The Barn on the Grounds of the LeSueur Pioneer Power Association

The Barn on the Grounds of the LeSueur County Pioneer Power Association 

by

Brian Wayne Wells

           This article remains under construction.  Periodically, new blocks of text will appear in the article and/or   current blocks of text will be corrected.

In the spring of 2016 a new structure arose on the grounds of the LeSueur Pioneer Power Association.  This was a barn that had been imported from the small town of Almena, Wisconsin.  The barn was unique for its wood frame construction.  The frame  of the barn was held together totally by wooden pegs without the use of any screws or nails.  It is this total wood construction (which is called the mortise and tendon style of construction) that makes the frame of the barn a very collectable item.

The only nails used in the original construction of the barn were the nails used to attach the sheeting to the wood frame to enclosed the frame and make the barn a complete structure.  Once the frame of the barn was carefully re-constructed on the grounds of the Pioneer Power Association the frame was, once again,  covered with new native lumber plank sheeting to make the barn look the way it originally appeared when initially built in Almena Wisconsin.

Glen Holicky and his brother,       were the main instigators of the project of bringing this unique barn to the grounds of the LeSueur County Pioneer Power Association.  Together the brothers, both members of the LeSueur County Pioneer Power Association  worked with Curt B. Richter from Rustic Innovations of Scandia, Minnesota (651) 491-6430 to obtain the hand-hewed frame of the old barn.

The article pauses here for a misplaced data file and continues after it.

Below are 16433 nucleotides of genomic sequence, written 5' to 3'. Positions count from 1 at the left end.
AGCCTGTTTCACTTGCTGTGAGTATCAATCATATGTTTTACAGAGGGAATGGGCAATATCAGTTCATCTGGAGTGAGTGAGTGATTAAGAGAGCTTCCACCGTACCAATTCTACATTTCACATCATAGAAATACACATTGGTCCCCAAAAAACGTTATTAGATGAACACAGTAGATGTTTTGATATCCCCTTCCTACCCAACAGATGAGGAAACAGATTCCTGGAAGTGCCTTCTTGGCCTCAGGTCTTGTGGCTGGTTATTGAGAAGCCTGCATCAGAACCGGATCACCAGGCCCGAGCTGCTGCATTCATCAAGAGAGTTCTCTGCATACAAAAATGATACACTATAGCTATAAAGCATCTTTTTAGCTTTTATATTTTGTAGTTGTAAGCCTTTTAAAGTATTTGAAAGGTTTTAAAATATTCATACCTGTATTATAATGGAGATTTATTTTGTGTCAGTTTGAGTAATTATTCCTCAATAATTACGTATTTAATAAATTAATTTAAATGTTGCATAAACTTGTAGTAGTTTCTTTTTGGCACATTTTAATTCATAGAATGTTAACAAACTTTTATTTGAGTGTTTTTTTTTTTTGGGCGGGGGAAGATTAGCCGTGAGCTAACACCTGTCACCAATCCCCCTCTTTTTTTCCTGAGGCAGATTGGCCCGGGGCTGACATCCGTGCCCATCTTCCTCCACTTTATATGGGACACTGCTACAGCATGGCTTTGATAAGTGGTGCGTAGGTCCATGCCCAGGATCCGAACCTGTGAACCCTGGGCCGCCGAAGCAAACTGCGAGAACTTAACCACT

The barn was originally built on the land of a farmstead currently owned by Verlin Koehn, (715) 357-3056 Almena, Wisconsin.  It is estimated that the barn was originally built in the 1880s when this farmstead was owned by  on the a

built

 One on the grounds, the  thearose

Glenn Holicky of the LeSueur County Pioneer Power Association worked together with Curt B. Richter from Rustic Innovations of Scandia, Minnesota (651) 491-6430 to obtain the hand-hewed frame of an old barn built on the land in Almena, Wisconsin in Barron County. This barn was originally on the land of a farmstead currently owned by Verlin Koehn, (715) 357-3056 Almena, Wisconsin

 

            The original construction of the Almena barn was mortise and tendon construction which is total wood joints made without metal nails or screws.

The Corn Crib on the Grounds of LeSueur County Pioneer Power Association

The Corn Crib on the Grounds of the LeSueur Pioneer Power Association 

by

Brian Wayne Wells

           This article remains under construction.  Periodically, new blocks of text will appear in the article and/or   current blocks of text will be corrected.

Starting in          the annual show of the LeSueur County Pioneer Power Association began to demonstrate the farming chore of shelling ear corn.  This chore was an annual event on the diversified farms located in the row-crop farming areas of the Midwestern United States in the era prior to the emergence of corn combines on diversified farms.

Traditionally, the corn crop was picked while the on the ear and stored in a corn crib for drying